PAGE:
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Carcinogenesis. 2008 Nov;29(11):2153-61. doi: 10.1093/carcin/bgn018. Epub 2008 Jul 16.

The sensitivity to beta-carotene growth-inhibitory and proapoptotic effects is regulated by caveolin-1 expression in human colon and prostate cancer cells.

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  • 1Institute of General Pathology, Catholic University School of Medicine, Largo F. Vito 1, Rome 00168, Italy. p.palozza@rm.unicatt.it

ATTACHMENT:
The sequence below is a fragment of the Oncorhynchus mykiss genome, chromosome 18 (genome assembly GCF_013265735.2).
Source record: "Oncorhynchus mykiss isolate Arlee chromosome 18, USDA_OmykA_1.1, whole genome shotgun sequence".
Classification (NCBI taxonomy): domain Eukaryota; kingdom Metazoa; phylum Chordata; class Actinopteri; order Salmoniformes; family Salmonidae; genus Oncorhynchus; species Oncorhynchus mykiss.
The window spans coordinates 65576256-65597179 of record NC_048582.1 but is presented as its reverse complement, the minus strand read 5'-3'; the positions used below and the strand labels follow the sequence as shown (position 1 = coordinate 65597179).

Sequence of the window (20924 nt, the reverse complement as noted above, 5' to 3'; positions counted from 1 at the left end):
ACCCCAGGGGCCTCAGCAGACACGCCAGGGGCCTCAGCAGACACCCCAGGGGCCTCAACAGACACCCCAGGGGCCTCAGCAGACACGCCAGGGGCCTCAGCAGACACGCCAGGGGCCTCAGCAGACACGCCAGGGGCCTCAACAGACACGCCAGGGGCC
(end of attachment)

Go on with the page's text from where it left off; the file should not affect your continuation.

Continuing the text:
Although several mechanisms have been proposed to explain the putative role of beta-carotene in cancer, no studies have investigated a possible influence of beta-carotene on caveolin-1 (cav-1) pathway, an important intracellular signaling deregulated in cancer. Here, different human colon and prostate cancer cell lines, expressing (HCT-116, PC-3 cells) or not (Caco-2, LNCaP cells) cav-1, were treated with varying concentrations of beta-carotene (0.5-30 muM) for different periods of time (3-72 h) and the effects on cell growth were investigated. The results of this study show that (i) beta-carotene acted as a growth-inhibitory agent in cav-1-positive cells, but not in cav-1-negative cells; (ii) in cav-1-positive cells, the carotenoid downregulated in a dose- and time-dependent manner the expression of cav-1 protein and messenger RNA levels and inhibited AKT phosphorylation which, in turn, stimulated apoptosis by increasing the expression of beta-catenin and c-myc and the activity of caspases-3, -7, -8 and -9; when the carotenoid was removed from culture medium, a progressive increase in cell growth was observed with respect to beta-carotene-treated cells and (iii) the transfection of cav-1 in cav-1-negative cells increased cell sensitivity to beta-carotene by inducing apoptosis. This effect was accompanied by a reduction of both cav-1 and AKT phosphorylation and by an increase of c-myc and beta-catenin expression. Silencing of c-Myc attenuated beta-carotene-induced apoptosis and beta-catenin expression. All together, these data suggest that the modulation of cav-1 pathway by beta-carotene could be a novel mechanism by which the carotenoid acts as a potent growth-inhibitory agent in cancer cells.

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